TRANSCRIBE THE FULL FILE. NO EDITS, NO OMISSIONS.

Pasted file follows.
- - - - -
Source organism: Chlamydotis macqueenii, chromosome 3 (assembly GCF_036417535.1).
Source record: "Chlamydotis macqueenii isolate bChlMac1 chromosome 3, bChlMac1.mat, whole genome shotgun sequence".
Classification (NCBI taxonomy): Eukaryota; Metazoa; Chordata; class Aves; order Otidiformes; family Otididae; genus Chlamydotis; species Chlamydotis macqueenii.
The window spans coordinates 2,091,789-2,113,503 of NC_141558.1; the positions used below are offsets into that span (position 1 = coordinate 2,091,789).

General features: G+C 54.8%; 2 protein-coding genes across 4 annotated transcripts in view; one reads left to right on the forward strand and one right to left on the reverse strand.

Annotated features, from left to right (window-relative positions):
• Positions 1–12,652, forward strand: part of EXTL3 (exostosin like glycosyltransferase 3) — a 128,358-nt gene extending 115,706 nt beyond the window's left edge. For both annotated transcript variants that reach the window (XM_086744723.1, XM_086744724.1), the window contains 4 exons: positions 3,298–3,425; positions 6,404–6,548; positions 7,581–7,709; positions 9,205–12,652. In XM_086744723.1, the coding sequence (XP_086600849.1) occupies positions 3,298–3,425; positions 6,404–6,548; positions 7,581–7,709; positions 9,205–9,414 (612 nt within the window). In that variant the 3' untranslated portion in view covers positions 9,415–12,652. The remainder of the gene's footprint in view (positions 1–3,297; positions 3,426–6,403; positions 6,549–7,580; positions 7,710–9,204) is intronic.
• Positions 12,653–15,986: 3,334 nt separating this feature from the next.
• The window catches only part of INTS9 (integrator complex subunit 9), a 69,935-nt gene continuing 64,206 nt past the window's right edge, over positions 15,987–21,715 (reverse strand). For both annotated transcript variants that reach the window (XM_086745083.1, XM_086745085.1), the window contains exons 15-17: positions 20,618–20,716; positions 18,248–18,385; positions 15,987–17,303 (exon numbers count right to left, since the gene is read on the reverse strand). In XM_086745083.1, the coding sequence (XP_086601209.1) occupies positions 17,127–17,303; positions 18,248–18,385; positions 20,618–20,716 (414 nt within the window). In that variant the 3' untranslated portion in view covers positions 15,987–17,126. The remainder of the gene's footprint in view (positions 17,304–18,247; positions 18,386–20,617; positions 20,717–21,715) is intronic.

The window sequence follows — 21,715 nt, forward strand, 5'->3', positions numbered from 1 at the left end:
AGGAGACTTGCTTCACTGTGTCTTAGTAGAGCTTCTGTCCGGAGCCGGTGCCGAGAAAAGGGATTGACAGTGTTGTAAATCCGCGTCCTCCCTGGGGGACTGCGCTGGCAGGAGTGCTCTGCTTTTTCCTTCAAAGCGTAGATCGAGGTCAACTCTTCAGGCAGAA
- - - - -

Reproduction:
Source organism: Chlamydotis macqueenii, chromosome 3 (assembly GCF_036417535.1).
Source record: "Chlamydotis macqueenii isolate bChlMac1 chromosome 3, bChlMac1.mat, whole genome shotgun sequence".
Classification (NCBI taxonomy): Eukaryota; Metazoa; Chordata; class Aves; order Otidiformes; family Otididae; genus Chlamydotis; species Chlamydotis macqueenii.
The window spans coordinates 2,091,789-2,113,503 of NC_141558.1; the positions used below are offsets into that span (position 1 = coordinate 2,091,789).

General features: G+C 54.8%; 2 protein-coding genes across 4 annotated transcripts in view; one reads left to right on the forward strand and one right to left on the reverse strand.

Annotated features, from left to right (window-relative positions):
• Positions 1–12,652, forward strand: part of EXTL3 (exostosin like glycosyltransferase 3) — a 128,358-nt gene extending 115,706 nt beyond the window's left edge. For both annotated transcript variants that reach the window (XM_086744723.1, XM_086744724.1), the window contains 4 exons: positions 3,298–3,425; positions 6,404–6,548; positions 7,581–7,709; positions 9,205–12,652. In XM_086744723.1, the coding sequence (XP_086600849.1) occupies positions 3,298–3,425; positions 6,404–6,548; positions 7,581–7,709; positions 9,205–9,414 (612 nt within the window). In that variant the 3' untranslated portion in view covers positions 9,415–12,652. The remainder of the gene's footprint in view (positions 1–3,297; positions 3,426–6,403; positions 6,549–7,580; positions 7,710–9,204) is intronic.
• Positions 12,653–15,986: 3,334 nt separating this feature from the next.
• The window catches only part of INTS9 (integrator complex subunit 9), a 69,935-nt gene continuing 64,206 nt past the window's right edge, over positions 15,987–21,715 (reverse strand). For both annotated transcript variants that reach the window (XM_086745083.1, XM_086745085.1), the window contains exons 15-17: positions 20,618–20,716; positions 18,248–18,385; positions 15,987–17,303 (exon numbers count right to left, since the gene is read on the reverse strand). In XM_086745083.1, the coding sequence (XP_086601209.1) occupies positions 17,127–17,303; positions 18,248–18,385; positions 20,618–20,716 (414 nt within the window). In that variant the 3' untranslated portion in view covers positions 15,987–17,126. The remainder of the gene's footprint in view (positions 17,304–18,247; positions 18,386–20,617; positions 20,717–21,715) is intronic.

The window sequence follows — 21,715 nt, forward strand, 5'->3', positions numbered from 1 at the left end:
AGGAGACTTGCTTCACTGTGTCTTAGTAGAGCTTCTGTCCGGAGCCGGTGCCGAGAAAAGGGATTGACAGTGTTGTAAATCCGCGTCCTCCCTGGGGGACTGCGCTGGCAGGAGTGCTCTGCTTTTTCCTTCAAAGCGTAGATCGAGGTCAACTCTTCAGGCAGAA